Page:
Evolution of Tournament Ethics

Evolution of Tournament Ethics

For as long as I can remember there have been, and always will be, divisions among fishermen – ages old arguments that for whatever reason continue to surface and attempt to divide the fishing community. Live bait versus artificial, waders versus boaters, and so it goes.

I guess if everyone thought alike the world would be a dull place. Without opposing views how we would ever learn new and potentially better ways of doing things? On the other hand, there would also be people who would continue to do things that have a negative effect on others without realizing their actions are detrimental to the environment and also those around them. The only thing for certain is that each side has a point of view and more often than not they are inclined to hold fast to that opinion.

An increasingly hot and often discussed topic along the Texas coast is fishing tournaments and the traffic associated with them. In our little world around Sabine Lake it's ridiculously easy to spot the out-of-town boats and realize when the traffic is much higher than normal. Local boat launches swell with wrapped trucks and boats, more reminiscent of a NASCAR event than a fun day of fishing.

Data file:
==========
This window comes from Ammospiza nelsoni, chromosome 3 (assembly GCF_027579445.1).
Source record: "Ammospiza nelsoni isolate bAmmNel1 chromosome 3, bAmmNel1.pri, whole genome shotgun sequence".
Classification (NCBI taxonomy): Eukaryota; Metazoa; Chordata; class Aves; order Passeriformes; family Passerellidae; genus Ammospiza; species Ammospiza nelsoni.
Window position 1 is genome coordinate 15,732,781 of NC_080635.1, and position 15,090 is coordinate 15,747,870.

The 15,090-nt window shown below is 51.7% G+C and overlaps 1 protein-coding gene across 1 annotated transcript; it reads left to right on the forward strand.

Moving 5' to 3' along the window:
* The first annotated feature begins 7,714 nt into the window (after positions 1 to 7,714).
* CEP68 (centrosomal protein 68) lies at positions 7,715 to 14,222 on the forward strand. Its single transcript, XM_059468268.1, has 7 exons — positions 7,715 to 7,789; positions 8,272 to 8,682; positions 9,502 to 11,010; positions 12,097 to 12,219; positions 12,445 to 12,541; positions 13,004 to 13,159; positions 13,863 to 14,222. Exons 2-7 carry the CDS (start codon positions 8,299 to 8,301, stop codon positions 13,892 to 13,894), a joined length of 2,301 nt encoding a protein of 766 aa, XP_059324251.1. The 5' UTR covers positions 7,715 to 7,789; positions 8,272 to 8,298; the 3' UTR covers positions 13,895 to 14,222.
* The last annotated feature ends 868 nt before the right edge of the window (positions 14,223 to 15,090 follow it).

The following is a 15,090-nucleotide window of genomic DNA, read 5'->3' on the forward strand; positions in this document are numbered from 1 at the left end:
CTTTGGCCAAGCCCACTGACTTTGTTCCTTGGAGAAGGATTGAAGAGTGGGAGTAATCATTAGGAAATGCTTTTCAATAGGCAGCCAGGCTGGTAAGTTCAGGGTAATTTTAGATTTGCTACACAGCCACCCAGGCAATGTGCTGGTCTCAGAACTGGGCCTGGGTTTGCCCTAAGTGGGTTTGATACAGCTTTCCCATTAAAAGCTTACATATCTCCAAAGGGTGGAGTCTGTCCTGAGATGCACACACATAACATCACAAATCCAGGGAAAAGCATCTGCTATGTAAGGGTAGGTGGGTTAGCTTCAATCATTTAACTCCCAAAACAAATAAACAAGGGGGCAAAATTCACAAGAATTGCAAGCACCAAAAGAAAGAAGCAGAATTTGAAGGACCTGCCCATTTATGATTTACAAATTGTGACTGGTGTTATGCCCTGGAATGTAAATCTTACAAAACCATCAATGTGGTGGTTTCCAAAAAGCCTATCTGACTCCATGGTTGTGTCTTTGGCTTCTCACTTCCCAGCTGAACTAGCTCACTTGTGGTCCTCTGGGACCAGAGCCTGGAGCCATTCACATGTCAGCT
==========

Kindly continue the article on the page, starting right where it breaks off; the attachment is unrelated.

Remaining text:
Tournament guys show up in places on the water many locals wouldn't dream of fishing. Many times the out-of-town anglers teach us a lesson because they are open to the idea of fishing any water, unlike locals who tend to shy away from certain places, mostly because they have never fished there.

Easily the greatest lesson Sabine locals ever learned came courtesy of the Troutmaster tournaments back in the late-90s when wade fishing burst on the scene. Once local anglers saw the kind of success these tournament guys were enjoying it was all over but the crying, everybody jumped out of the boat and into the next chapter of fishing. Now this process took some time to become accepted, it was new and nobody understood the "rules" so to speak. Boat anglers and waders clashed as they struggled to learn how close was too close, but eventually it became much more accepted and wading on Sabine is as common as it is farther south.